NRC Sets Hearing, Webinar on Pilgrim Nuclear Plant Decommissioning

The Entergy Nuclear Operations, Inc. Post-Shutdown Decommissioning Activities Report includes a table showing that the entire period from shutdown of the plant to license termination will last 60 years.

The Nuclear Regulatory Commission will hold a public meeting in Plymouth, Mass., on Jan. 15 to discuss and accept public comments on Entergy Nuclear Operations, Inc.'s Post-Shutdown Decommissioning Activities Report for the Pilgrim nuclear power plant, which is located in Plymouth, some 38 miles southeast of Boston, and entered commercial operation on Dec. 1, 1972. The report calls for placing the plant into long-term storage before dismantlement and decontamination work begins.

Pilgrim is the only nuclear power plant being operated in Massachusetts.

The NRC staff also will present a webinar on Jan. 8 for interested members of the public to participate in discussions regarding the decommissioning of the plant. The webinar will begin at 2 p.m.. It will provide key facts about the decommissioning process and explain how NRC regulates such activities through on-site inspections and other reviews.

Webinar participants will be able to view slides prepared by NRC staff and ask questions in writing via a web page set up to host the session. Online registration is required to participate.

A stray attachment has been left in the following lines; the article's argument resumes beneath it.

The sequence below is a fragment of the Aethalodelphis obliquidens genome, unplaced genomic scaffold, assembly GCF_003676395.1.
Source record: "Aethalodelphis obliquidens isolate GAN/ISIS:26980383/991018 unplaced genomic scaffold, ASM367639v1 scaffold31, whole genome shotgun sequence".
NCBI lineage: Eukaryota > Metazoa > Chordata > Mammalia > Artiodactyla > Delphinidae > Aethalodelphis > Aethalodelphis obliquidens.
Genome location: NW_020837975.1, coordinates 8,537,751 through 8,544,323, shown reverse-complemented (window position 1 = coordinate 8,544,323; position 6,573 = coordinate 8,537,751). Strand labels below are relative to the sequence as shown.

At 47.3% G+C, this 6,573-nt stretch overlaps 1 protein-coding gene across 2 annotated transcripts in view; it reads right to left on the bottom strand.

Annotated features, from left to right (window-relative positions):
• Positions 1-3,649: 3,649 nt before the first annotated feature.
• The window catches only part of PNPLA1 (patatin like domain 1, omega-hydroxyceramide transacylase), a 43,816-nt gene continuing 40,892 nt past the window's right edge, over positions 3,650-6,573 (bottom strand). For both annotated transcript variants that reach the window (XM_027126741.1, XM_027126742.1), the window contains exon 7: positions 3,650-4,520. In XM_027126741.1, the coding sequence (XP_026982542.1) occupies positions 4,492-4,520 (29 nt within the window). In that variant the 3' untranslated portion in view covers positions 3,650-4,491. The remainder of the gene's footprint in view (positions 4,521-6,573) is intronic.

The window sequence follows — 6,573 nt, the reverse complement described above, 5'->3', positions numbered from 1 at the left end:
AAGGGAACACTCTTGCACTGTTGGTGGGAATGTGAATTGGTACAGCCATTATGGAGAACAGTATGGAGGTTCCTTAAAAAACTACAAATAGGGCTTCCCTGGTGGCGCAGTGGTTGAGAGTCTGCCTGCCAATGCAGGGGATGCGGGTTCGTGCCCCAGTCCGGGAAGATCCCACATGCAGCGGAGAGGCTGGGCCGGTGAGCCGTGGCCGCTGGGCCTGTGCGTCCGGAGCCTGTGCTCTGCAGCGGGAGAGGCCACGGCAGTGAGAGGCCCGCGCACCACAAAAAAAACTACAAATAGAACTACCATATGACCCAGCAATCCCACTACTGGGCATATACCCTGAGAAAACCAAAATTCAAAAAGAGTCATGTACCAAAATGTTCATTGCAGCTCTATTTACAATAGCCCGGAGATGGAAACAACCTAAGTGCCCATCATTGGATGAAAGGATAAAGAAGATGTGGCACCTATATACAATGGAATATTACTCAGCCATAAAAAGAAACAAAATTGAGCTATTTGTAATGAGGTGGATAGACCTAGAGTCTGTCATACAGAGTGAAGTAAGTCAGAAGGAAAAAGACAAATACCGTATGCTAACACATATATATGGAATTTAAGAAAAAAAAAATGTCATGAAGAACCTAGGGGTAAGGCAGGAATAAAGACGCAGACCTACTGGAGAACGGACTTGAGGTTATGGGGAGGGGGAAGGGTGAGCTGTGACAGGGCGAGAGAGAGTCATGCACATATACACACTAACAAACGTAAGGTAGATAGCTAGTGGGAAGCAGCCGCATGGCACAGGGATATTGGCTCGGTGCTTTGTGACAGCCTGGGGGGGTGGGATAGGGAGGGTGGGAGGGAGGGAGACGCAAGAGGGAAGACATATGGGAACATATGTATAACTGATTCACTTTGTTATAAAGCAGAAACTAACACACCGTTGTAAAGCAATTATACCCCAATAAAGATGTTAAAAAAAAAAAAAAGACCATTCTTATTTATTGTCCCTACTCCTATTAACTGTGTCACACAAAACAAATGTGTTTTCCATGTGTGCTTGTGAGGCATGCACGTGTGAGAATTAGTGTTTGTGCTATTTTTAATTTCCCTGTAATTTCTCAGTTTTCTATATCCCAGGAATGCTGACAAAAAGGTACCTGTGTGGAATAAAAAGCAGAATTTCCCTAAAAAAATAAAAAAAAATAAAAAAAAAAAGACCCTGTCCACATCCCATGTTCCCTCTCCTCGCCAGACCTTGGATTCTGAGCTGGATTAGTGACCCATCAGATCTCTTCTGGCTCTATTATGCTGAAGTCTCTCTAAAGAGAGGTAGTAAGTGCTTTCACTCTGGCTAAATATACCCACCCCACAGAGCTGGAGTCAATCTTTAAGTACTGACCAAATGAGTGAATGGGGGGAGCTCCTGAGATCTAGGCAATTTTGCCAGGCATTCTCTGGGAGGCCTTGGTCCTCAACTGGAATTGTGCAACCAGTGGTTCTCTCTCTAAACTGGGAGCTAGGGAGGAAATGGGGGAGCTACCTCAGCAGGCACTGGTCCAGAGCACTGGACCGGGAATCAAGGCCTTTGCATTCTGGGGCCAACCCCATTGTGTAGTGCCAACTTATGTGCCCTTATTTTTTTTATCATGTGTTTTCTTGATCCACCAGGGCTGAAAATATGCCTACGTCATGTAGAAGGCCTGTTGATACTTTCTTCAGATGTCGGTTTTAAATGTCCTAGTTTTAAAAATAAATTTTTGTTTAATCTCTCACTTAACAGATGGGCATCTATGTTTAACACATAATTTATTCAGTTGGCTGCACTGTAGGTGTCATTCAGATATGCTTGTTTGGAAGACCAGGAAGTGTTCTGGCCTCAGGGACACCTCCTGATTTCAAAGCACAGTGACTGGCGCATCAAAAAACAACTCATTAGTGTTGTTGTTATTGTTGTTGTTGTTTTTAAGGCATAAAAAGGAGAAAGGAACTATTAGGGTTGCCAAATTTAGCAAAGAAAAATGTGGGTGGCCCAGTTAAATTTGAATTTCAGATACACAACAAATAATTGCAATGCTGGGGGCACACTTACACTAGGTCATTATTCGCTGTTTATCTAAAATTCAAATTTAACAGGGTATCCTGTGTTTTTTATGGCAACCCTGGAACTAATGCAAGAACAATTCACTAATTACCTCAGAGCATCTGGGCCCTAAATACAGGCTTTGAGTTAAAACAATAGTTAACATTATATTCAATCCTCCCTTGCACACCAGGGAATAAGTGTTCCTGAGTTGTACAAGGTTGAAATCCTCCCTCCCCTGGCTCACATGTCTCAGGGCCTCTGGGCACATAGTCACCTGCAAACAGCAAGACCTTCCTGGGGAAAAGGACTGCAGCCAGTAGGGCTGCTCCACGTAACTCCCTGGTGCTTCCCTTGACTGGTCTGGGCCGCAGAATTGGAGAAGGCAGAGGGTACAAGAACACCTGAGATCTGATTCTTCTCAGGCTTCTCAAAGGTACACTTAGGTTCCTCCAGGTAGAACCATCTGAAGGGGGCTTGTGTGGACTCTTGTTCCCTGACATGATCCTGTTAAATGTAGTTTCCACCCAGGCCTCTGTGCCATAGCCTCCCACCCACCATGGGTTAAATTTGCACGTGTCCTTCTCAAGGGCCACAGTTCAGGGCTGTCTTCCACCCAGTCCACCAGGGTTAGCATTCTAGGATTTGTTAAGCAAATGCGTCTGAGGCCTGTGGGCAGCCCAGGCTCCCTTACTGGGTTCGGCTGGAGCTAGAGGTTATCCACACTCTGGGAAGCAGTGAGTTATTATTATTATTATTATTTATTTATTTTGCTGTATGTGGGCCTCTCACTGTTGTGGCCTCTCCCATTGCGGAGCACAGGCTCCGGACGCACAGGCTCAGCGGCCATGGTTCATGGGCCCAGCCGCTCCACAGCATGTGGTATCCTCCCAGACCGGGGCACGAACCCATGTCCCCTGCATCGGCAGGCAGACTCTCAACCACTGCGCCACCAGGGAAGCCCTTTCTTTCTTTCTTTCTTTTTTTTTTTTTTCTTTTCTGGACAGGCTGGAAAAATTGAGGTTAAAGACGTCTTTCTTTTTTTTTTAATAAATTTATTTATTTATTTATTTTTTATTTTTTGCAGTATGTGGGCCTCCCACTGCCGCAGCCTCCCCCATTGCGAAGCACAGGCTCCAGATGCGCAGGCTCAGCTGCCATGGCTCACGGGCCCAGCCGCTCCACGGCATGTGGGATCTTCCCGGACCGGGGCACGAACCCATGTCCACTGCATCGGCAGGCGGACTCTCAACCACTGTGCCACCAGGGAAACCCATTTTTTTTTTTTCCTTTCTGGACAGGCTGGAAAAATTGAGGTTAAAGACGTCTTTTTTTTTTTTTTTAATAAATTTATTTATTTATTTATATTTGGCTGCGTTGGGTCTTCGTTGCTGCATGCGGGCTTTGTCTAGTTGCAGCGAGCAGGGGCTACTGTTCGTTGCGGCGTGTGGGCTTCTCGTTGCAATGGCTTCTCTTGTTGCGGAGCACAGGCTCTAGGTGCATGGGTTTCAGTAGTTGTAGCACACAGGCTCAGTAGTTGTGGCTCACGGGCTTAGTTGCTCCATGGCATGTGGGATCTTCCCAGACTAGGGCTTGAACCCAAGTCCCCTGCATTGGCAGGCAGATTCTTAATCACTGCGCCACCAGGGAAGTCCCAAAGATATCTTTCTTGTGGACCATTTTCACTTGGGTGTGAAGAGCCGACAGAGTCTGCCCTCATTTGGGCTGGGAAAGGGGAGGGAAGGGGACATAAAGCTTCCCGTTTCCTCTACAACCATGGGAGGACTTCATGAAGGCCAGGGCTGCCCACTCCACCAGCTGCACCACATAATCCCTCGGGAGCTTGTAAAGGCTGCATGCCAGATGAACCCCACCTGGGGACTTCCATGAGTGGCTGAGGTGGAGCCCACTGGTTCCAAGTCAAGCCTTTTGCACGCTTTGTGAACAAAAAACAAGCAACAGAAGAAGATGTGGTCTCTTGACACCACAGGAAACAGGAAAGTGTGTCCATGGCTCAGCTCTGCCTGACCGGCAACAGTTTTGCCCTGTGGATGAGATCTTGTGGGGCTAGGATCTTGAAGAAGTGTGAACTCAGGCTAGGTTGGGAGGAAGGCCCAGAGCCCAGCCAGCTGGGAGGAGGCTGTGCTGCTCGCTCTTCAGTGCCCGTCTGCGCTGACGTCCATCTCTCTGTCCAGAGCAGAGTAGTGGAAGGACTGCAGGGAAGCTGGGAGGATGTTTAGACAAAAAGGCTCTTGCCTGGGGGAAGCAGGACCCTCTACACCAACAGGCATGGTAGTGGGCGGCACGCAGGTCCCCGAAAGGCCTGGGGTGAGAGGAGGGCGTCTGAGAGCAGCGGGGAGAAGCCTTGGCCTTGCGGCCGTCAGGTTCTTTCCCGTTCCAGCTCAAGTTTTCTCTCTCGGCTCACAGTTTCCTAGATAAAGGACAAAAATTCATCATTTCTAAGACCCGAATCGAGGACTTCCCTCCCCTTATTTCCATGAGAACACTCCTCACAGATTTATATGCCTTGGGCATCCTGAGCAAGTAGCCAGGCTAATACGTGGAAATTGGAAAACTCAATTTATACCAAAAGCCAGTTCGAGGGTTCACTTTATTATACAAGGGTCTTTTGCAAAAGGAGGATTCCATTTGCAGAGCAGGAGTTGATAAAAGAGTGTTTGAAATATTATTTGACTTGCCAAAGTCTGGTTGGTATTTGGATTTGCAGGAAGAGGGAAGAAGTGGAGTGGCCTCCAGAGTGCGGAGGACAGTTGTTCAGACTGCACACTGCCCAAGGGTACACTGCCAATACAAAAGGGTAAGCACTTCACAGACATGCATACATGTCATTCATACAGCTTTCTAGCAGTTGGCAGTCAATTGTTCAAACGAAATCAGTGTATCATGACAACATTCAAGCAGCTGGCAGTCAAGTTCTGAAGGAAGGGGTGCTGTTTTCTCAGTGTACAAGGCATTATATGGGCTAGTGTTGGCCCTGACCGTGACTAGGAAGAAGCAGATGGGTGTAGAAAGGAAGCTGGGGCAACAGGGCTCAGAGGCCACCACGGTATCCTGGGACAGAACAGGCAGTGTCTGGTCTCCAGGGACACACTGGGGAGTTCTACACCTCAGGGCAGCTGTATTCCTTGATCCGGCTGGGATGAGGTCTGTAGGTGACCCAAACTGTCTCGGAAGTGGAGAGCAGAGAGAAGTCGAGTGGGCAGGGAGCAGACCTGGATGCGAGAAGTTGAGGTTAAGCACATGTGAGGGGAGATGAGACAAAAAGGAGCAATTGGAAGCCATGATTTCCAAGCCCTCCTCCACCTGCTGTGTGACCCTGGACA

Holtec Decommissioning International LLC has announced that it plans to acquire Pilgrim and conduct an expedited decommissioning of the plant. The commission is reviewing the license transfer application.

Pilgrim is scheduled to permanently cease operations by June 1, 2019. Entergy plans to use the SAFSTOR decommissioning method. Its report explains that the SAFSTOR approach means that, after a plant is shut down and defueled, the facility is placed in a safe, stable condition and maintained in that state (safe storage). The facility is decontaminated and dismantled at the end of the storage period to levels that permit license termination. During SAFSTOR, a facility is left intact or may be partially dismantled, but the fuel is removed from the reactor vessel and radioactive liquids are drained from systems and components and then processed.

The report includes a table showing that the entire period from shutdown of the plant to license termination will last 60 years.

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